Tags Talib Kweli
Tag: Talib Kweli
As the longtime publicist for the San Francisco Black Film Festival, I have to go on record and say that “Digging for Weldon Irvine” is, out of over 200 films, one of the most informative and well crafted documentaries that has been selected to screen in the 22nd San Francisco Black Film Festival.
F.A.B. is the voice of the streets, the voice of the voiceless. F.A.B. is the embodiment of the struggle of young Black men growing up in the raw, merciless streets of post-industrial Oakland, California. He is still a young man. However, in these latter years, F.A.B. has used his voice to offer direction, encouragement and advice to young people desiring to stand on the peak of hip-hop stardom next to him. As he grows into O.G. status, that voice of wisdom becomes more pronounced.
Underground rappers don’t get recognized like those who are singing hip hop music today. The underground music is usually done by independent artists who may have a separate label and are known mostly in their communities but also tour worldwide to get their name known. This description suits a particular artist who came from Fresno, California. His name was Asiatic, but he changed it to Planet Asia.
One of the fathers of political Hip Hop on the West Coast is still at ‘em and getting ready to strike again with the Sept. 11 Guerrilla Funk release of “Pistol Politics.” The rapper Paris’ career has survived through three generations of political Hip Hop. Paris has been and still remains at the front line of revolutionary culture that actually makes it to average everyday people in the streets.
Over 1,000 Black activists, artists, scholars, students and organizations have released a statement reaffirming their “solidarity with the Palestinian struggle and commitment to the liberation of Palestine’s land and people.” “We urge people of conscience to recognize the struggle for Palestinian liberation as a key matter of our time,” the statement asserts.
Libations to Ornette Coleman, musician, composer, March 9, 1930-June 11, 2015. Libations also for Brother Tahuti, a beloved elder who made his transition mid-June. Those of us who commemorate our African Ancestors of the Middle Passage have formed an organization which took me recently to Washington, D.C. At the website guests can learn about commemorations throughout the United States and beyond.
Hodari is something of a renaissance man. If you have spent time on the cultural scene, you are familiar with some of his work – the annual Life is Living Festival, the Black history oratory and poetry group Young Gifted and Black, Youth Speaks or the statewide initiative fighting Type II Diabetes called The Bigger Picture.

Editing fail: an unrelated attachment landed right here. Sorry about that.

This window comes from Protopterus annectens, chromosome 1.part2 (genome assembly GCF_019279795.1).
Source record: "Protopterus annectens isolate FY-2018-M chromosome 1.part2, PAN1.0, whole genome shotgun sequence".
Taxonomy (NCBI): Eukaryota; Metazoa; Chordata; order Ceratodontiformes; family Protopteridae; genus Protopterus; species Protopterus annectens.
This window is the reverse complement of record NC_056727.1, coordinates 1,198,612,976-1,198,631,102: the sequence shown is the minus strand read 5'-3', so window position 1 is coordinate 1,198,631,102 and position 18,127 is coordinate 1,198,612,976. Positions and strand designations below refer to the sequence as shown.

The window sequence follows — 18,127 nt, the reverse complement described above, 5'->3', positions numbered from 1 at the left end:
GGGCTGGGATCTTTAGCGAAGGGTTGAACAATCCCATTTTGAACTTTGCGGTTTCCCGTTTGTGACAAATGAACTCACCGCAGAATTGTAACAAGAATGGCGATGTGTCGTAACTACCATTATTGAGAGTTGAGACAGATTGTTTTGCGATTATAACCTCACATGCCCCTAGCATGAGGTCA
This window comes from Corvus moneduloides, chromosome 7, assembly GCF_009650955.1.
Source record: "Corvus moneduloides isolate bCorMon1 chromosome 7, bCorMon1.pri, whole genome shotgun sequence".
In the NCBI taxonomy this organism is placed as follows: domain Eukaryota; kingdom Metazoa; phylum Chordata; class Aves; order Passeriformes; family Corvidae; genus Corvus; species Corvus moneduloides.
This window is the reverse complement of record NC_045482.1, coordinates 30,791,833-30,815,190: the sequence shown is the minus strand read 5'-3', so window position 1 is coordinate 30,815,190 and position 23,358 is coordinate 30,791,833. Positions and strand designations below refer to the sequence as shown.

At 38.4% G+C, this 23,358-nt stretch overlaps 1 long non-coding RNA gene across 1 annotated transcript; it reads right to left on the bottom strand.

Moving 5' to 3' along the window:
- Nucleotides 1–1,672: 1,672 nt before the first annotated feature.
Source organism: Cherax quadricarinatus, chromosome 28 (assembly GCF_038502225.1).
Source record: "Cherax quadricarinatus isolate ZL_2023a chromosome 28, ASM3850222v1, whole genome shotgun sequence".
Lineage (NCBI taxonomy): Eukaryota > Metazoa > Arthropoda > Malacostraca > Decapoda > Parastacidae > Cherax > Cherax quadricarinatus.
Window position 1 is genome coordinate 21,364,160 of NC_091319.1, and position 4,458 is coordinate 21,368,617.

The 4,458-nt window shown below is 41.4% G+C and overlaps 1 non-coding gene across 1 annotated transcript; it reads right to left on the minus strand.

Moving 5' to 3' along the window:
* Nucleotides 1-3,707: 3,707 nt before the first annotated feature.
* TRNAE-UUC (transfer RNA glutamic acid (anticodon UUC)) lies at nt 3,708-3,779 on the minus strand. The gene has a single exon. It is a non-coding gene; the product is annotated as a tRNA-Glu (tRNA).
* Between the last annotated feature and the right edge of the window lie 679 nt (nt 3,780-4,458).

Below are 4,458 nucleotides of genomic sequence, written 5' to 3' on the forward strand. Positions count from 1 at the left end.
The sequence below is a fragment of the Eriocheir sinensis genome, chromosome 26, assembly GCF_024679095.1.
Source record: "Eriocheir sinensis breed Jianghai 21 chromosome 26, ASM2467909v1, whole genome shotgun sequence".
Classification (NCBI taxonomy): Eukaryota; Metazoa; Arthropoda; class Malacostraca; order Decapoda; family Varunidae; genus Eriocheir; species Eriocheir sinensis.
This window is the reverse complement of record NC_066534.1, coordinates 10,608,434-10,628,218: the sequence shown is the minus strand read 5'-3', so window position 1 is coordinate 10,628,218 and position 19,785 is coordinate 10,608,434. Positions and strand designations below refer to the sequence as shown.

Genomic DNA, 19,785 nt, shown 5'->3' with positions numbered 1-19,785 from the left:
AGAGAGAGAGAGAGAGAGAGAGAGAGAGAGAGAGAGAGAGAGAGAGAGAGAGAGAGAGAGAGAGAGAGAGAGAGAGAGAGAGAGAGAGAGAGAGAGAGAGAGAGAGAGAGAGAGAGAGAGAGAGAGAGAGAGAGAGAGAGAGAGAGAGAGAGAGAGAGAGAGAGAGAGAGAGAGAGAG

Jazz Hudson is one of the new up and coming poets out of the Bay who has been making a name for herself at poetry readings - one of the most loquacious and passionate young sistas to come out of the concrete jungle of Oakland in a long time.
Leonard Peltier is a legendary leader of resistance against police and government oppression specifically dealing with the indigenous people of Turtle Island (Amerikkka). Now his nephew Aaron is releasing the “Free Leonard Peltier Album,” which features some of the most notable rappers on the scene today that rap for freedom. The listening party is Tuesday, Nov. 30, 6:30 p.m., at the Black Dot Cafe, 1195 Pint St., West Oakland.
The dynamic duo of the Bay Area’s “green movement,” Ambessa and Zakiya, have been organizing the Grind for the Green Festival for a few years in an effort to get Black and other youth of color interested in “sustainable” living practices. Mixing the music industry with environmental politics seems to be the ticket on how they have managed to get hundreds of youth from all over the Bay to be their captive audience. Past guests have included Bicasso of Living Legends, Charlie 2na, and Dj Backside. This year the keynote speaker will be M1 of dead prez. Check out what Ambessa and Zakiya have to say about this year’s Grind for the Green conference, which kicks off July 18th at 10am in San Francisco.
Rappers, producers, spoken word performers and graf artists, age 18-30, who want to express why they're voting this election and what issues matter most to them can submit music, a video or graphic arts piece to VoteHipHop.org.